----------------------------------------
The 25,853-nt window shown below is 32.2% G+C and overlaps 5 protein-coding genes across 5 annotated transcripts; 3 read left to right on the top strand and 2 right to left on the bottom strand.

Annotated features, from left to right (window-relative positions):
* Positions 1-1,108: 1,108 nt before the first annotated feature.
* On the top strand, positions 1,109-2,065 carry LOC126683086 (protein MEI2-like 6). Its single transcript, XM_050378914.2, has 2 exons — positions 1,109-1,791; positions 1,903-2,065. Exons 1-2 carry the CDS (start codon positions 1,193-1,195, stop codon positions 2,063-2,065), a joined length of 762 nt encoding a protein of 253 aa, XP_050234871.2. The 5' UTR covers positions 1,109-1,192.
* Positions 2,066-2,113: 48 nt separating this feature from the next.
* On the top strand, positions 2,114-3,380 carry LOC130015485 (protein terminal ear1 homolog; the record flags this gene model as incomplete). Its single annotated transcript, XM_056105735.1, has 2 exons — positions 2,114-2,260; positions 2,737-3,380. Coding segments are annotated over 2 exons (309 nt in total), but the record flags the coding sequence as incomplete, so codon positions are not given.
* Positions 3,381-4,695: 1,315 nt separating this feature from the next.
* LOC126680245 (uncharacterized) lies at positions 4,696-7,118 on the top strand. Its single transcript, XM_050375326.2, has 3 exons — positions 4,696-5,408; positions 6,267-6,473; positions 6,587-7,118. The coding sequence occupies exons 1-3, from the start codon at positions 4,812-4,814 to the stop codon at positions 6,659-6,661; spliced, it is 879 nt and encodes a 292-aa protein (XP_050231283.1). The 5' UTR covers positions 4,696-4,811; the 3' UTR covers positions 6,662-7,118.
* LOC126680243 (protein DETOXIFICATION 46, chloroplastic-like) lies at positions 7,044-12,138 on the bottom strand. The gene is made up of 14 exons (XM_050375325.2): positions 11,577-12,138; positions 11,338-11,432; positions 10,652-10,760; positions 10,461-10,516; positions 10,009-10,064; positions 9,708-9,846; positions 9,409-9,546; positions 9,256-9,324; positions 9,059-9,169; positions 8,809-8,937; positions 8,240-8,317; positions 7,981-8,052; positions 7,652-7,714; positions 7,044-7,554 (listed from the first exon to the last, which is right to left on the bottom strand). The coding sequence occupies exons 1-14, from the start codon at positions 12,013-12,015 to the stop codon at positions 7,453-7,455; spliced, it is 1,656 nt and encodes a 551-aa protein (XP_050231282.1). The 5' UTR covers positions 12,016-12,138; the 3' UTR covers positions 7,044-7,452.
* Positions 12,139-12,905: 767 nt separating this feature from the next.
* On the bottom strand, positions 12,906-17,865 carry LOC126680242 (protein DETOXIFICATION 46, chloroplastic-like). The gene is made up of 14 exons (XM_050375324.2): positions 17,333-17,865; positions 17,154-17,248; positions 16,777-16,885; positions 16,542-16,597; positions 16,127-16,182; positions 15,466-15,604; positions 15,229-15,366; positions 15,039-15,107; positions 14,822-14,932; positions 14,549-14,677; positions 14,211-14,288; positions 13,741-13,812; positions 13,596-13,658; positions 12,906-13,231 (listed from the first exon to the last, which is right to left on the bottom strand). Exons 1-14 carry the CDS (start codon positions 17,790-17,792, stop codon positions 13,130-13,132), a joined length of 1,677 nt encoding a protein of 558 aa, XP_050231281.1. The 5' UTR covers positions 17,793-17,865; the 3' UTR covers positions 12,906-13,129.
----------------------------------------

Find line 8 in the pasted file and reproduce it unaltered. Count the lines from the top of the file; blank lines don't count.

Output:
* LOC126680245 (uncharacterized) lies at positions 4,696-7,118 on the top strand. Its single transcript, XM_050375326.2, has 3 exons — positions 4,696-5,408; positions 6,267-6,473; positions 6,587-7,118. The coding sequence occupies exons 1-3, from the start codon at positions 4,812-4,814 to the stop codon at positions 6,659-6,661; spliced, it is 879 nt and encodes a 292-aa protein (XP_050231283.1). The 5' UTR covers positions 4,696-4,811; the 3' UTR covers positions 6,662-7,118.